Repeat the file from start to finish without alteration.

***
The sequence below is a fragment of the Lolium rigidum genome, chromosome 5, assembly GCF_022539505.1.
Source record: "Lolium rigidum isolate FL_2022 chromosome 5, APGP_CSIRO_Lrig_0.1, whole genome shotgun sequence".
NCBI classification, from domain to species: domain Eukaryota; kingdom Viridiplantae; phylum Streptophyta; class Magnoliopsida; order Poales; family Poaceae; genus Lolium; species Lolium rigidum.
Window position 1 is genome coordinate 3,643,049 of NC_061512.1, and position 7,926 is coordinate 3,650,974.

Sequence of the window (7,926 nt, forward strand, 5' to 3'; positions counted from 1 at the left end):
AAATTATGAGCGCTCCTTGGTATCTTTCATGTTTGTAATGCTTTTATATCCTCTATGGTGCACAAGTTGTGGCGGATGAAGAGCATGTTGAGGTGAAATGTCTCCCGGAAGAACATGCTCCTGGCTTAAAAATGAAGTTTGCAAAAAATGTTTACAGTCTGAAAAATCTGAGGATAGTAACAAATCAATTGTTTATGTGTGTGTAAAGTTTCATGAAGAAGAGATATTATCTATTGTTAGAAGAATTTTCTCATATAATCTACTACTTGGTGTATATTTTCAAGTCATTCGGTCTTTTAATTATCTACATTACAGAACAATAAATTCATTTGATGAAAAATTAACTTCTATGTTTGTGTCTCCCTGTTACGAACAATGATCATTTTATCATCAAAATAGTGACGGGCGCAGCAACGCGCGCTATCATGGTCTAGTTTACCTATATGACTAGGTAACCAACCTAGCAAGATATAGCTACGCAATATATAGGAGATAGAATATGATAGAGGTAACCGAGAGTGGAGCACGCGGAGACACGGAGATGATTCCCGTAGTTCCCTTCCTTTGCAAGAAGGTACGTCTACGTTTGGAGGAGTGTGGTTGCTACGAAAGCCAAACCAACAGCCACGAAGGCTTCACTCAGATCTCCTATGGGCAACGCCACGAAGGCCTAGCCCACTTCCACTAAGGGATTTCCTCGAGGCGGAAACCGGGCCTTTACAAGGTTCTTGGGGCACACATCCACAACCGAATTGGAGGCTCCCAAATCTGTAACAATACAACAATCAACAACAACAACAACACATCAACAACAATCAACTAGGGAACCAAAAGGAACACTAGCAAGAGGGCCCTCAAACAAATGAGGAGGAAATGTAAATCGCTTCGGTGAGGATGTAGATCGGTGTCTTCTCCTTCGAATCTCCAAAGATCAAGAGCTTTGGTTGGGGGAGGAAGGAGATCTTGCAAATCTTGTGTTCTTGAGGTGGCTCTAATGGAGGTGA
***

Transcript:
The sequence below is a fragment of the Lolium rigidum genome, chromosome 5, assembly GCF_022539505.1.
Source record: "Lolium rigidum isolate FL_2022 chromosome 5, APGP_CSIRO_Lrig_0.1, whole genome shotgun sequence".
NCBI classification, from domain to species: domain Eukaryota; kingdom Viridiplantae; phylum Streptophyta; class Magnoliopsida; order Poales; family Poaceae; genus Lolium; species Lolium rigidum.
Window position 1 is genome coordinate 3,643,049 of NC_061512.1, and position 7,926 is coordinate 3,650,974.

Sequence of the window (7,926 nt, forward strand, 5' to 3'; positions counted from 1 at the left end):
AAATTATGAGCGCTCCTTGGTATCTTTCATGTTTGTAATGCTTTTATATCCTCTATGGTGCACAAGTTGTGGCGGATGAAGAGCATGTTGAGGTGAAATGTCTCCCGGAAGAACATGCTCCTGGCTTAAAAATGAAGTTTGCAAAAAATGTTTACAGTCTGAAAAATCTGAGGATAGTAACAAATCAATTGTTTATGTGTGTGTAAAGTTTCATGAAGAAGAGATATTATCTATTGTTAGAAGAATTTTCTCATATAATCTACTACTTGGTGTATATTTTCAAGTCATTCGGTCTTTTAATTATCTACATTACAGAACAATAAATTCATTTGATGAAAAATTAACTTCTATGTTTGTGTCTCCCTGTTACGAACAATGATCATTTTATCATCAAAATAGTGACGGGCGCAGCAACGCGCGCTATCATGGTCTAGTTTACCTATATGACTAGGTAACCAACCTAGCAAGATATAGCTACGCAATATATAGGAGATAGAATATGATAGAGGTAACCGAGAGTGGAGCACGCGGAGACACGGAGATGATTCCCGTAGTTCCCTTCCTTTGCAAGAAGGTACGTCTACGTTTGGAGGAGTGTGGTTGCTACGAAAGCCAAACCAACAGCCACGAAGGCTTCACTCAGATCTCCTATGGGCAACGCCACGAAGGCCTAGCCCACTTCCACTAAGGGATTTCCTCGAGGCGGAAACCGGGCCTTTACAAGGTTCTTGGGGCACACATCCACAACCGAATTGGAGGCTCCCAAATCTGTAACAATACAACAATCAACAACAACAACAACACATCAACAACAATCAACTAGGGAACCAAAAGGAACACTAGCAAGAGGGCCCTCAAACAAATGAGGAGGAAATGTAAATCGCTTCGGTGAGGATGTAGATCGGTGTCTTCTCCTTCGAATCTCCAAAGATCAAGAGCTTTGGTTGGGGGAGGAAGGAGATCTTGCAAATCTTGTGTTCTTGAGGTGGCTCTAATGGAGGTGA